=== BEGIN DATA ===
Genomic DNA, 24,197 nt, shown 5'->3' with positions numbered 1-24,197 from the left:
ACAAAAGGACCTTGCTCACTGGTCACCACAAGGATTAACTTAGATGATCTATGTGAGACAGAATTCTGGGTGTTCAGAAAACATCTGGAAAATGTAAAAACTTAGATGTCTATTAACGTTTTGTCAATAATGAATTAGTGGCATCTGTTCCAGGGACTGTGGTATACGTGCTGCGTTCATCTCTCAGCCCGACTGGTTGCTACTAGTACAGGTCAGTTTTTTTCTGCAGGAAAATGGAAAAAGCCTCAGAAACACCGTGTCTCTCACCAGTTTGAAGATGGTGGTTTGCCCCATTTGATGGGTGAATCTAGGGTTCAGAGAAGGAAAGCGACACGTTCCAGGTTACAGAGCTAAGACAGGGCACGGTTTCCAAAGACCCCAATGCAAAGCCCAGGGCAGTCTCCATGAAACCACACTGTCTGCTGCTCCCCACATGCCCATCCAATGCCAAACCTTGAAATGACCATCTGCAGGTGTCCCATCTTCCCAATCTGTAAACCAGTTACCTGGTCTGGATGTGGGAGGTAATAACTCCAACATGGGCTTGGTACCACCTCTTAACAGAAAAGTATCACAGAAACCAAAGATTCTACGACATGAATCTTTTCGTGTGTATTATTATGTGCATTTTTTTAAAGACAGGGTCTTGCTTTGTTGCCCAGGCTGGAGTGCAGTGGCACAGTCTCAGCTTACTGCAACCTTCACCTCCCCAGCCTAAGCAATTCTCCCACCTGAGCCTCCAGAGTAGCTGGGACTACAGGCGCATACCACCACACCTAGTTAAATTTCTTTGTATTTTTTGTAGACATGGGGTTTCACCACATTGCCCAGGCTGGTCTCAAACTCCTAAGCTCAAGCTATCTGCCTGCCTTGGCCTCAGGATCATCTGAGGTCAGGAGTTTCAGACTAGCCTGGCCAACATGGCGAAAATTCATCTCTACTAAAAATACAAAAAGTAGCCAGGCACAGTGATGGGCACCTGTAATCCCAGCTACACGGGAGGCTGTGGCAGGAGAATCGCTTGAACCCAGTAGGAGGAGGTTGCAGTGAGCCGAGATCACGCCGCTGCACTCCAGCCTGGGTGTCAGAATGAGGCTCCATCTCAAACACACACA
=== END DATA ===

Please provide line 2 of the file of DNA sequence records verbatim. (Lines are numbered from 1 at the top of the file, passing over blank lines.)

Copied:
ACAAAAGGACCTTGCTCACTGGTCACCACAAGGATTAACTTAGATGATCTATGTGAGACAGAATTCTGGGTGTTCAGAAAACATCTGGAAAATGTAAAAACTTAGATGTCTATTAACGTTTTGTCAATAATGAATTAGTGGCATCTGTTCCAGGGACTGTGGTATACGTGCTGCGTTCATCTCTCAGCCCGACTGGTTGCTACTAGTACAGGTCAGTTTTTTTCTGCAGGAAAATGGAAAAAGCCTCAGAAACACCGTGTCTCTCACCAGTTTGAAGATGGTGGTTTGCCCCATTTGATGGGTGAATCTAGGGTTCAGAGAAGGAAAGCGACACGTTCCAGGTTACAGAGCTAAGACAGGGCACGGTTTCCAAAGACCCCAATGCAAAGCCCAGGGCAGTCTCCATGAAACCACACTGTCTGCTGCTCCCCACATGCCCATCCAATGCCAAACCTTGAAATGACCATCTGCAGGTGTCCCATCTTCCCAATCTGTAAACCAGTTACCTGGTCTGGATGTGGGAGGTAATAACTCCAACATGGGCTTGGTACCACCTCTTAACAGAAAAGTATCACAGAAACCAAAGATTCTACGACATGAATCTTTTCGTGTGTATTATTATGTGCATTTTTTTAAAGACAGGGTCTTGCTTTGTTGCCCAGGCTGGAGTGCAGTGGCACAGTCTCAGCTTACTGCAACCTTCACCTCCCCAGCCTAAGCAATTCTCCCACCTGAGCCTCCAGAGTAGCTGGGACTACAGGCGCATACCACCACACCTAGTTAAATTTCTTTGTATTTTTTGTAGACATGGGGTTTCACCACATTGCCCAGGCTGGTCTCAAACTCCTAAGCTCAAGCTATCTGCCTGCCTTGGCCTCAGGATCATCTGAGGTCAGGAGTTTCAGACTAGCCTGGCCAACATGGCGAAAATTCATCTCTACTAAAAATACAAAAAGTAGCCAGGCACAGTGATGGGCACCTGTAATCCCAGCTACACGGGAGGCTGTGGCAGGAGAATCGCTTGAACCCAGTAGGAGGAGGTTGCAGTGAGCCGAGATCACGCCGCTGCACTCCAGCCTGGGTGTCAGAATGAGGCTCCATCTCAAACACACACA